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**PROBLEM 2 Period Demand forecast Planned production**

The production planner of Omega Research, a maker of industrial lenses, devised the following level output aggregate plan for the next 4 periods. Calculate the projected beginning and ending inventory for each period. Possible backorders may be shown by a negative number. Period Demand forecast Planned production Beginning inventory Ending inventory 1 40,000 48,000 9,000 2 70,000 3 30,000 4 55,000

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**SOLUTION: Period Demand forecast Planned production**

Beginning inventory Ending inventory 1 40,000 48,000 9,000 17,000 2 70,000 -5,000 3 30,000 13,000 4 55,000 6,000 Note that ending inventory = beginning inventory + planned production - demand forecast

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Develop a chase demand strategy that gradually increases the inventory level to 14,000 units by the end of period 4. Show the effect of the plan on inventory level for each period. Inventory is increased by 1250 units in each period: (14, ,000)/4 Period Demand forecast Planned production Beginning inventory Ending inventory 1 40,000 41,250 9,000 10,250 2 70,000 71,250 11,500 3 30,000 31,250 12,750 4 55,000 56,250 14,000

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Assume that the company currently has 10 employees and each employee, on average, can produce 4,000 units per period. Develop a staffing plan showing the number of employees that should be hired or laid off at the beginning period, using the following worksheet format. Period Required work force Required number of employees Available at the end of previous period Hire Layoff 1 2 3 4

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**SOLUTION: Period Required work force Required number of employees**

Available at the end of previous period Hire Layoff 1 41,250/4,000= 10.3 10 2 71.250/4,000= 17.8 18 8 3 31,250/4,000= 7.8 4 56,250/4,000= 14.1 14 6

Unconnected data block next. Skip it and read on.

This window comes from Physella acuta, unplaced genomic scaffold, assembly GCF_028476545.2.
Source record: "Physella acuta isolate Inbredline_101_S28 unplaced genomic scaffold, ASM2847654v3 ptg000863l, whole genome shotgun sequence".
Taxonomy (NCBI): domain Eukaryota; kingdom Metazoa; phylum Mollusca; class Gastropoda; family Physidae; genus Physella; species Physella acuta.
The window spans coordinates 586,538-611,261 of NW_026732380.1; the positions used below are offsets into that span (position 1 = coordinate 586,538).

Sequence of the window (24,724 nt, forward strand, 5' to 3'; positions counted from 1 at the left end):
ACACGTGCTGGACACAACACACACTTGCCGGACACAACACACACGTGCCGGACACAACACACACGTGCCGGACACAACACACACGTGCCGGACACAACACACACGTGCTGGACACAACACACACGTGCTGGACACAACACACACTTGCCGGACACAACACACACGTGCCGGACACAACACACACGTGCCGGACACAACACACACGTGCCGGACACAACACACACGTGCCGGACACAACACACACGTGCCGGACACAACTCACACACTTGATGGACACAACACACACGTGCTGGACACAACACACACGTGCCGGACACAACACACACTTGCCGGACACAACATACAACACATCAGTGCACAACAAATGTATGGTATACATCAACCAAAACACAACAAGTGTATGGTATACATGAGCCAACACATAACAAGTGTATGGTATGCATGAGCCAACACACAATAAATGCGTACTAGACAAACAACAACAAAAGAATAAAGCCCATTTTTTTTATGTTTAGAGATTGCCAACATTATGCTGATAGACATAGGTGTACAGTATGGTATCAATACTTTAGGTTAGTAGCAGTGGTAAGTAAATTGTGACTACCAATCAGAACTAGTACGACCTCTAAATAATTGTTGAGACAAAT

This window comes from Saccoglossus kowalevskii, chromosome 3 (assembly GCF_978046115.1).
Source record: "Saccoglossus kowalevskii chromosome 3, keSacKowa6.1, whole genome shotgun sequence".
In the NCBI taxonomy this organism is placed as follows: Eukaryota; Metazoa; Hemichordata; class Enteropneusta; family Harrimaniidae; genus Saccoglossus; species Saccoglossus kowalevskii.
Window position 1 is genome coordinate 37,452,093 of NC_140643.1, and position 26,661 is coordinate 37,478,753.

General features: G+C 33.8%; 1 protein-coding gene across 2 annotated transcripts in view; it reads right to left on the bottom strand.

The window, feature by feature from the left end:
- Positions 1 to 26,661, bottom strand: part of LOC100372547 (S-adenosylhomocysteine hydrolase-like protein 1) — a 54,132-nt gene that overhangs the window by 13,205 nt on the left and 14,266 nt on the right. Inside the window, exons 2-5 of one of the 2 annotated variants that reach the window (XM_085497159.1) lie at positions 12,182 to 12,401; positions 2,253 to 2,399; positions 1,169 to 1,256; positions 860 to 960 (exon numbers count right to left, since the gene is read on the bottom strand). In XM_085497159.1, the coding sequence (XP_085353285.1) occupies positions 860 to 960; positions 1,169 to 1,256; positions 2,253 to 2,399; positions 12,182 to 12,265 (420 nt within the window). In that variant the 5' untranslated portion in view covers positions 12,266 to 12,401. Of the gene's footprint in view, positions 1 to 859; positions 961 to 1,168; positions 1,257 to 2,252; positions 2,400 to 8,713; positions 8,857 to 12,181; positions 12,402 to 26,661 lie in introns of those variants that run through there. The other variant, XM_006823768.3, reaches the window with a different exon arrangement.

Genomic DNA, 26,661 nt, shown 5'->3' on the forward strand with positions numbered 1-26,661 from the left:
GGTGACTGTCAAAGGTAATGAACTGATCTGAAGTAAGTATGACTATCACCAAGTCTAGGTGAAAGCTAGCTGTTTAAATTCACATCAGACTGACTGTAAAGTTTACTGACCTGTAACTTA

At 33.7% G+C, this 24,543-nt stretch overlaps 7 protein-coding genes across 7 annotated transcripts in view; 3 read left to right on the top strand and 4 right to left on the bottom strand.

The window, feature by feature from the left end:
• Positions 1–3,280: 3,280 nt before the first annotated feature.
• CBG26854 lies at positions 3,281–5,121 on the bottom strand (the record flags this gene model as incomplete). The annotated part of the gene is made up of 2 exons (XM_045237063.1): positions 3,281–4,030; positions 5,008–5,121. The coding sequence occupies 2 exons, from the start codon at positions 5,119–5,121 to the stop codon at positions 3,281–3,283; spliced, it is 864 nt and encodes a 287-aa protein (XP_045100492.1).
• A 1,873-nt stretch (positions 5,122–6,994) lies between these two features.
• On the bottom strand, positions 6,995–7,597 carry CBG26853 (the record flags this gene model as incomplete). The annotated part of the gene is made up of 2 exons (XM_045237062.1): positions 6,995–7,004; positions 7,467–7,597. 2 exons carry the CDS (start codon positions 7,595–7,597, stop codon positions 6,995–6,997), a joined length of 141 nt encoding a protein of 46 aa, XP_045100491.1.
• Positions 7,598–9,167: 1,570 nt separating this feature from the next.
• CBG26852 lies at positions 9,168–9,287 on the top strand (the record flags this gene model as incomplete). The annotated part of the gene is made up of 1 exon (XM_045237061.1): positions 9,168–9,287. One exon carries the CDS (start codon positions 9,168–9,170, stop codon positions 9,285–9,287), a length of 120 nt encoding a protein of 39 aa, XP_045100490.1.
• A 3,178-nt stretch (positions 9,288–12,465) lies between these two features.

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**Linear Decision Rule (LDR)**

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**FORMULA= Total Cost Over the T-Period Planning Horizon**

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**FORMULA= Optimal Production Level in Period t**

The terms of a,b,c and d are constant that depend on the cost parameters

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EXAMPLE:

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a) Compute the values of the aggregate production level and the number of workers that the company should be using in the current period: Solution: Pt= 0.463(150) (164) (185) (193) (180)– 0.464(45)+ 153 Ans:……………….. W t = 0.010D t D t D t D t W t-1 – 0.01I t-1 – 2.09 Ans:………………….

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**The result is optimal production in period t will be form.**

THE ADVANTAGES The result is optimal production in period t will be form.

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**convincing argument to justify such cost curves.**

THE DRAWBACKS The main weakness of the method is that it requires symmetric cost functions and there is no convincing argument to justify such cost curves. The quadratic lead to LDR there is no guarantee that the solution will be non-negative.

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**Modeling Management Behavior**

Created by Bowman (1963) Construct model for controlling production level Avoids problem arise when using traditional modeling method Exp : Avoids determine values of parameter that difficult to measure Exp : determining the accuracy of assumption that required by model.

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**Pt = Dt + α(Pt-1 – Dt) + β(IN – It-1)**

Pt = Dt for 1 ≤ t ≥ T 1 Pt = Dt + α(Pt-1 – Dt) Not given : β, IN , α and a 2 Not given : a Pt = Dt + α(Pt-1 – Dt) + β(IN – It-1) 3 D = forecast demand P = production level α = smoothing factor / exponential smoothing IN = Smoothing for inventory level β = Relative weight a = for determination of P

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Example Using the following values of management coefficient for Bowman smoothed production model, determine the production level should plan in the coming year with demand of 100,000 packages. Assume current production level is 150,000 packages Given : Pt-1 = 150,000 a1 = a2 = a3 = a4 = a5 = α = 0.6 β = 0.3 IN = 40,000 Dt = 130,000 It-1 = 20,000